One of my greatest frustrations after diagnosis was the constant nagging of my aunts that I should watch what I eat. I admit that I had a pretty reckless diet before I was diagnosed, but I don’t think that had anything to do with me having RA.
As a graduate of physical therapy, I knew for a fact that food is not a cause for RA. Neither is any kind of diet or food supplement for that matter. But I heeded their advice and changed my diet. In general it meant less junk food, and more fruits and vegetables. I also started drinking lemon juice in the morning and taking turmeric capsules after meals. I figured I might as well try everything, after all, RA has no cure. I went as far as swallowing tiny chili pieces after meals, they were supposedly natural painkillers. But I think the turning point in this edible crusade was when I decided to take a food intolerance test.
I stumbled upon the idea of taking a food intolerance test after doing some research about foods that can cause RA. It was a tragic disappointment for me as a health care professional to even consider this, but I had to try. I needed to see what Google had to say regarding ‘food’ and ‘RA’, and I found some noteworthy case studies about the relationship of the gut with autoimmune diseases. In summary, western medicine is right that food is not directly contributing to RA, but, the gut has been considered as a major part of the immune system, and therefore is an integral area to consider when studying the causes of autoimmune diseases. This sounds geeky but it makes a lot of sense.
And so I read more about the gut and malabsorption and food intolerances and I concluded that I should look for a local laboratory that provides food intolerance tests. With all the blogs out there, it wasn’t hard to find a decent one, but man was it expensive!
Eventually, I decided to go with it. I think it was more of curiosity rather than health consciousness that pushed me to save up money for this test. It was an easy process, I just filled out some forms and let them take some blood, and I come back several days later for the results.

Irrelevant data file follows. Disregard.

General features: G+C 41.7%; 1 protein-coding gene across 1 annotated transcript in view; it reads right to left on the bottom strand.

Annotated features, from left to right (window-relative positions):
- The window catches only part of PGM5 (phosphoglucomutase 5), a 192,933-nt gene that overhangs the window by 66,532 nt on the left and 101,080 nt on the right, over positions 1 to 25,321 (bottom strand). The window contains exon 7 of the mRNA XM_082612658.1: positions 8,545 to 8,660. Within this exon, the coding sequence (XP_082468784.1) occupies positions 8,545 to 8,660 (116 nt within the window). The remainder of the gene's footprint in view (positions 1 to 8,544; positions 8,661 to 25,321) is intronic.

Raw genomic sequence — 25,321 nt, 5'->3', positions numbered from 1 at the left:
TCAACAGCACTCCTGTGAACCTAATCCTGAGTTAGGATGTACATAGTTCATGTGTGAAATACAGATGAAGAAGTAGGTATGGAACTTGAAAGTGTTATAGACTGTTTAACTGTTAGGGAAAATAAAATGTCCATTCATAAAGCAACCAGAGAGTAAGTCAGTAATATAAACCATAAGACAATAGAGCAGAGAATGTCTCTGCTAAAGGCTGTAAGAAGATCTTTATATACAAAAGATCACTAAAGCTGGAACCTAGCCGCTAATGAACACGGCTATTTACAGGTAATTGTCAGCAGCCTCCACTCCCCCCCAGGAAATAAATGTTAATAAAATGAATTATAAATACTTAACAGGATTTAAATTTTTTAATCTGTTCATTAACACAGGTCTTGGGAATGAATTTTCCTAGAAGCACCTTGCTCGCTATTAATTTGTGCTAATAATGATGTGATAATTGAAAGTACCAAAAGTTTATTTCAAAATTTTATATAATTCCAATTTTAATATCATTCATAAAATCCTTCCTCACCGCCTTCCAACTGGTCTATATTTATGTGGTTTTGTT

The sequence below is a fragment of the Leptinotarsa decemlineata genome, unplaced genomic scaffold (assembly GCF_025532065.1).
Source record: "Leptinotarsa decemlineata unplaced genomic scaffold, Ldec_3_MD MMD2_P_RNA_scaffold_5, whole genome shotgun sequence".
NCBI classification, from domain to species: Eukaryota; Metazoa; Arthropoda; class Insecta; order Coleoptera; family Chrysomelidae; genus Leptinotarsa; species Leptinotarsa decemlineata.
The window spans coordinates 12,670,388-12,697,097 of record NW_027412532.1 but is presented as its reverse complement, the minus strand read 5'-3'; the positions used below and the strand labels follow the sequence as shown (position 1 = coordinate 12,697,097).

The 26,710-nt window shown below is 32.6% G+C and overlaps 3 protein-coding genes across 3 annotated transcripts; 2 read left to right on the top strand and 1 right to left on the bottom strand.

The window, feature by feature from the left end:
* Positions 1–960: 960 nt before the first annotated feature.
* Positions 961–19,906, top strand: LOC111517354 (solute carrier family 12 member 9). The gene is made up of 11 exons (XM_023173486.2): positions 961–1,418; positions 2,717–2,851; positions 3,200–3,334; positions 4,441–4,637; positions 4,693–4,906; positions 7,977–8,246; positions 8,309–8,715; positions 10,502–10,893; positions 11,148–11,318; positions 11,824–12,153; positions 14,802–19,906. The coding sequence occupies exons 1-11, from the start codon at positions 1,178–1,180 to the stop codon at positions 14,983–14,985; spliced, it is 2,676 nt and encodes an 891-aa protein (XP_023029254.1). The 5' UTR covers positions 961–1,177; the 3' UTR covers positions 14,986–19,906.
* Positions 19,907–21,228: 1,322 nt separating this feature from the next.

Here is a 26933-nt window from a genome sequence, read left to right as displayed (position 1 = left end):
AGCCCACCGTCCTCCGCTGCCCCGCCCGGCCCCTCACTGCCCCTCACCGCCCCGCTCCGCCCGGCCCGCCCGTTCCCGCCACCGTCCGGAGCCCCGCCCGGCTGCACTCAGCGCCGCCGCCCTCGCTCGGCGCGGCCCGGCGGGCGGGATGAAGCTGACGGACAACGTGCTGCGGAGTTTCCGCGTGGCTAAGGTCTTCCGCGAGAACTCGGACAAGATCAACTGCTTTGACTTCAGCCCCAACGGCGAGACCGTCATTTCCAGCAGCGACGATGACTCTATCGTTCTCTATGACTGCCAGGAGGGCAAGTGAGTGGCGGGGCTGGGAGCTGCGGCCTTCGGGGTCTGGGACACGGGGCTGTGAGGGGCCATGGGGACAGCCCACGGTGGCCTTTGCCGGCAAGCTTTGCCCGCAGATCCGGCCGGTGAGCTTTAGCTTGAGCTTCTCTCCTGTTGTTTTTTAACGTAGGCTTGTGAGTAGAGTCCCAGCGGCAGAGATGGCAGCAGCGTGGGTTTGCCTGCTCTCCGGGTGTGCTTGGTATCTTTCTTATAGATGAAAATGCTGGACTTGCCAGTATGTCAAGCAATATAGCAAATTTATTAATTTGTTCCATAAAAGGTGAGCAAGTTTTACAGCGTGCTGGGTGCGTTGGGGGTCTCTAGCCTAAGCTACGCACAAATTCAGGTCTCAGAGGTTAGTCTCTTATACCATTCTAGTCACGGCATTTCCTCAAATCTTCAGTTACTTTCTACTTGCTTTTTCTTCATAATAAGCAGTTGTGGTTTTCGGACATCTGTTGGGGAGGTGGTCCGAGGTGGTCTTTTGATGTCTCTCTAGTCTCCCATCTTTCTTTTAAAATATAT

I was dumbfounded when I got the results. I was confused as to why I’d taken the expensive test because now I don’t know if I want to follow the nutritionist’s advice. (the test comes with a free consultation with a nutritionist/dietician)
It is a comprehensive list. You can get lost in all the different names of foods you probably never heard of. I asked the nutritionist if my red list was extra long and she said that it’s not uncommon to see a long list, and given that I have an autoimmune condition at a young age, it’s not surprising. Ultimately, she told me to at least try avoiding my food intolerances and see the difference for myself.
She was right. Whenever I consume food on the red list, I could notice bloating or uneasiness the day after. And when I avoid them, I would feel lighter and more energetic. It was nice for a while, but eventually I got tired of avoiding the red list. The hardest things for me to avoid were eggs and potatoes.
My takeaway from all this is that I have an alternative explanation for having rheumatoid arthritis. I get some kind of peace of mind that somehow I am in control of my body again. Truly, knowledge is power. I try not to focus on the food intolerances, instead I keep a list of the food alternatives in my phone, so that on bad days, or when I have a flare up, I get to help myself by eating food that can make me feel a little better.